England’s victory over Sri Lanka in the second Test here was not so much about levelling the series as levelling old scores. When Craig White struck the winning run, half an hour after lunch, to see his side home by three wickets the hand-shaking that followed was done largely for show. The reality is a seething enmity which if not doused could erupt again in Colombo when the third Test begins in three days’ time.
The hostility, barely disguised on the pitch, apparently flared up again on Saturday evening when the inquiry being held into the on-field spat between Michael Atherton and the wicket-keeper Kumar Sangakkara turned into a slanging match between the representatives of both sides.If the details are not known, except that the managers, coaches and captains of each side were also present alongside the match referee, Hanumant Singh, the fact that someone like Atherton is still prepared to fight his corner in the headmaster’s study means that relations between the sides must have sunk to an all time low. Indeed, such a state of affairs was more or less confirmed when invitations to a party being held to celebrate Muttiah Muralitharan’s 300th Test wicket were ripped up and thrown in the bin.According to Atherton and Alec Stewart, both with 107 Tests to their names, the current series is the worst and most ill-tempered they have ever played in. The bad feeling between the sides has a history that goes back to a one-dayer in Adelaide two winters ago.It was a match that England lost amidst much provocation, after Arjuna Ranatunga led his team from the pitch after Muralitharan had been no-balled for throwing. In this series the combustible mix has been inflamed by the appalling decision-making of the umpires. At the last count more than 23 wrong calls have been made over the two Tests, 13 of them by B C Cooray in Kandy.With that many mistakes any victory is bound too feel slightly pyrrhic.
As it was England who prevailed, the triumph will have brought greater satisfaction than against South Africa at Centurion last winter, where a double forfeit and the Hansie Cronje affair subsequently tainted the achievement. But although the cricket was fascinating and tense, it was too error-strewn to rank alongside the recent wins over West Indies or Pakistan.”As captain, there are certain things that went on in this game that were disappointing,” said Nasser Hussain afterwards. “But if you take that to one side, and have it as a game of cricket played on a good pitch against a very competitive side, it gave us great satisfaction and there was no bad taste left in the mouth.”Like most of the players, Hussain believes it has been the poor umpiring that has caused most of the ill-will. “I’m not a psychologist, but there are always games like Tottenham v Arsenal that cause a bit more needle. These two sides are like that, though obviously the decision-making has been the problem in the last two Tests. I’ll be happy to have a word about it with Sanath [Jayasuriya] but only if Duncan [Fletcher] and I think it will do any good.”On a pitch that offered something to everyone over the duration, but increasing turned for the spinners, the cricket was hard and combative and England, 91 for 4, and needing 70 runs to win when play began, were only just favourites.The loss of Stewart in the seventh over of the morning, lbw to Chaminda Vaas, evened things up though not for umpire Cooray.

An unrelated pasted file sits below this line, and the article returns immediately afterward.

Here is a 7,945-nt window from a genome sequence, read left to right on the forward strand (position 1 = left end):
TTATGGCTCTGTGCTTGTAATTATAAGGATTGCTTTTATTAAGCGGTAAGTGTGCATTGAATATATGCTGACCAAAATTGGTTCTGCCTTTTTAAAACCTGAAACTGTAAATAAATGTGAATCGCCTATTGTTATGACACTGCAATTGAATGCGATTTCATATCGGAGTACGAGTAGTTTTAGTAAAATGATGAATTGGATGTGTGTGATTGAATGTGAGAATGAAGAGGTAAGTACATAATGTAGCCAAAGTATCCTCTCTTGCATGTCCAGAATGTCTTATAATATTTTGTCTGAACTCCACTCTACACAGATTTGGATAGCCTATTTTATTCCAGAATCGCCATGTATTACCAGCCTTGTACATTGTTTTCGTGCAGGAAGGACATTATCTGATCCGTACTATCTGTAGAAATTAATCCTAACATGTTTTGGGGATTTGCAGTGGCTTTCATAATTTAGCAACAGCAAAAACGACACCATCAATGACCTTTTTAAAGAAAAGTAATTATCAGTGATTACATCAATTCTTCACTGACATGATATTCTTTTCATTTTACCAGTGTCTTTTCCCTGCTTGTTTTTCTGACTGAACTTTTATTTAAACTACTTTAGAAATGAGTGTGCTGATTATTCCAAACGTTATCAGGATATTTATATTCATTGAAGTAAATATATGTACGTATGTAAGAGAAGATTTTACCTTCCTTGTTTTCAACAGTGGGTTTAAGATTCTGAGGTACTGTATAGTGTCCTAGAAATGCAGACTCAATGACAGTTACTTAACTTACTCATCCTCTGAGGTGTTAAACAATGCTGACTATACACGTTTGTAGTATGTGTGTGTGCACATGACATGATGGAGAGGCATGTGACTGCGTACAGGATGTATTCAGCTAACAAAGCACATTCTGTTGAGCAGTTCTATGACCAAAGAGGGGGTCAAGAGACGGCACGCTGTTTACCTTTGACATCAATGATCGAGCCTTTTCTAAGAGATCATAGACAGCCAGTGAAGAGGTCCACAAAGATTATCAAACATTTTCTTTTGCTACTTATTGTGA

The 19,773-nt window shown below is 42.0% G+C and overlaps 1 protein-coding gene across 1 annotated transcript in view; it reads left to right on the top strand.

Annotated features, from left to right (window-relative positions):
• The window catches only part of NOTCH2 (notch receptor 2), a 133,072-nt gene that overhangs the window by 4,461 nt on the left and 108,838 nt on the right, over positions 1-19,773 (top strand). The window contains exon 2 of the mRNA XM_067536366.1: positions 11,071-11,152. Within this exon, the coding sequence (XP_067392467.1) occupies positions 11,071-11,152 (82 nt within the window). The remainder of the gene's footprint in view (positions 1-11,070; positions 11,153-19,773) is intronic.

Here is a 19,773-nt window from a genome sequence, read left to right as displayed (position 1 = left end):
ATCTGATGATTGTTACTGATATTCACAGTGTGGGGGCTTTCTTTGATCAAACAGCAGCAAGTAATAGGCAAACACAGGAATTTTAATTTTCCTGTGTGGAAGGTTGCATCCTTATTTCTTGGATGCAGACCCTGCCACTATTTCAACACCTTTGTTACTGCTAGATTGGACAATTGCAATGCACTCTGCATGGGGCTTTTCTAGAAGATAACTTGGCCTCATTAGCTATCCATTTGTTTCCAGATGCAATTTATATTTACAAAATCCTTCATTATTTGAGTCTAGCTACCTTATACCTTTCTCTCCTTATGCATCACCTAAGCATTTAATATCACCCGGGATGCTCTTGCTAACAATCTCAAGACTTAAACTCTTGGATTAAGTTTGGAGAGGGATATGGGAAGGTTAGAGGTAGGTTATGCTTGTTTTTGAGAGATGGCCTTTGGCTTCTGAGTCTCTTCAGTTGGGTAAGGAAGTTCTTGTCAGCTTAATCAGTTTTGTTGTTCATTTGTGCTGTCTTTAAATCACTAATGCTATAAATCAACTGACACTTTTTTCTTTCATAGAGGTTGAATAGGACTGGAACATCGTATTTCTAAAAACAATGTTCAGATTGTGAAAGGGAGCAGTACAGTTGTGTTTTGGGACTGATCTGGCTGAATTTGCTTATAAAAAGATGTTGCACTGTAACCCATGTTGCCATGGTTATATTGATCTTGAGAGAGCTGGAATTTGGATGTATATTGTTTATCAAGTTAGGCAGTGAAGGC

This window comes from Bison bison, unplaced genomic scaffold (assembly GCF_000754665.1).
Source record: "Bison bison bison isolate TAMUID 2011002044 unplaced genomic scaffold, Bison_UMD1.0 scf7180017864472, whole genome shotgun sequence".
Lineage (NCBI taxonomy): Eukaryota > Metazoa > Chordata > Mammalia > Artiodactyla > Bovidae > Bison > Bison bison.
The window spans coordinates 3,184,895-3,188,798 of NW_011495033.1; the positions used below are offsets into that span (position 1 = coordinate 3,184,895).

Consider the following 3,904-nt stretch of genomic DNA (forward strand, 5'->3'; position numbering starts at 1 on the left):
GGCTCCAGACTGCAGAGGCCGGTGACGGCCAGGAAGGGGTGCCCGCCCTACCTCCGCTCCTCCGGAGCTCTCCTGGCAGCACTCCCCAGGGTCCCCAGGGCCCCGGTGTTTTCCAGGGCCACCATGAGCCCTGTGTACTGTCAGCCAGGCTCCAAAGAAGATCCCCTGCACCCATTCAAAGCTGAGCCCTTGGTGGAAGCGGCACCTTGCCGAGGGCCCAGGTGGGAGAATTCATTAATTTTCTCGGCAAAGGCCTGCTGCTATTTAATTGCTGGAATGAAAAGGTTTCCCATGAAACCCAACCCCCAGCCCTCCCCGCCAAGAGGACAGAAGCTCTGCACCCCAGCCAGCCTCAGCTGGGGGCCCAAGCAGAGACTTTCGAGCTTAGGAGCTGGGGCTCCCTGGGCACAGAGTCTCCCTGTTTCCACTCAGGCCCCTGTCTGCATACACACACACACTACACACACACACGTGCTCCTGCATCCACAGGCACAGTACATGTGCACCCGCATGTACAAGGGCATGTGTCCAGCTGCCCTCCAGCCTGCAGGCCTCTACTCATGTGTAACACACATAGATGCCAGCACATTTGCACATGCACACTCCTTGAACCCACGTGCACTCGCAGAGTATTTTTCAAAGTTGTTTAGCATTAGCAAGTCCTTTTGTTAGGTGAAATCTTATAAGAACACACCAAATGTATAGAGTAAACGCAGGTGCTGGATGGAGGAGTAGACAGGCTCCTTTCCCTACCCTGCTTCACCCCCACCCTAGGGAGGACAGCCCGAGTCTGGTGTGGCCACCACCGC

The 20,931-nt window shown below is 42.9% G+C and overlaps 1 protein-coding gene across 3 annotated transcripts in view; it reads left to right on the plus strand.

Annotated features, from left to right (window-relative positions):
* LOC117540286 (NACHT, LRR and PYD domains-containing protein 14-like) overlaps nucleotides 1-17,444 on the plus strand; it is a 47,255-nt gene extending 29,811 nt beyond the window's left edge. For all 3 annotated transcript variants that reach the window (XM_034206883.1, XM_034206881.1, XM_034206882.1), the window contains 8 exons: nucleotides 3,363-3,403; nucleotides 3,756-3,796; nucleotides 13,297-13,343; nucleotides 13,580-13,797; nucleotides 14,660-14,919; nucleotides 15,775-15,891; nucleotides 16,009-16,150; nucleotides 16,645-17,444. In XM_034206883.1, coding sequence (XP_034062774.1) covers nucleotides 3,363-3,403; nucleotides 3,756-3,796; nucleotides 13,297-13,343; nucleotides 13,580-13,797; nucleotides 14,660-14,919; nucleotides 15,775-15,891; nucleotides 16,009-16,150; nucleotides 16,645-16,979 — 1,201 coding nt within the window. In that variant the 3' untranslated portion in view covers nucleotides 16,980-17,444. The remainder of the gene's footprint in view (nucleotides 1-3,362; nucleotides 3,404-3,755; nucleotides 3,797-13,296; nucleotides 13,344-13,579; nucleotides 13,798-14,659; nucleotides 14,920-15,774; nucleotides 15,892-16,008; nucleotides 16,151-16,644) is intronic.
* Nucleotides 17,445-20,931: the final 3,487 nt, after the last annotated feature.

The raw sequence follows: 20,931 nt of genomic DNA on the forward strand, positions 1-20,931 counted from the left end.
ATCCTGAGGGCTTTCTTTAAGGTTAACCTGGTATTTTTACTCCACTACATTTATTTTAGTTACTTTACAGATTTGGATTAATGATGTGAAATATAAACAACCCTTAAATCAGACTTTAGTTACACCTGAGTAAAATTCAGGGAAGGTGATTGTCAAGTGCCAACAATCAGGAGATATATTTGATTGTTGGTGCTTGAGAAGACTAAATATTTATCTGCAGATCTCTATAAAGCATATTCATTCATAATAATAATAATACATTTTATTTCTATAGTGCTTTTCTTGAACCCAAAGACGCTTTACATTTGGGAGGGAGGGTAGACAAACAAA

Although television showed the decision to be wrong it was not a howler as some have been, with the ball pitching half an inch outside the leg-stump.With an excruciating 11-ball duck in the first innings, Graeme Hick found himself in familiar territory playing for his career. In Karachi he won himself a reprieve with a sensible 40, but his efforts this time were less impressive. Dropped when two by Sangakkara off an inside-edge, Hick punched one boundary through extra cover off Muralitharan before being bowled attempting to do the same to a ball from Jayasuriya that turned out of the rough.It was not a blameworthy dismissal but it should spell a final farewell for Hick, at least at Test level. And yet, with Hussain tweaking his left groin, he could get another reprieve.”It’s going to be an important Test, so I’m probably going to have to grin and bear it and play,” said Hussain afterwards.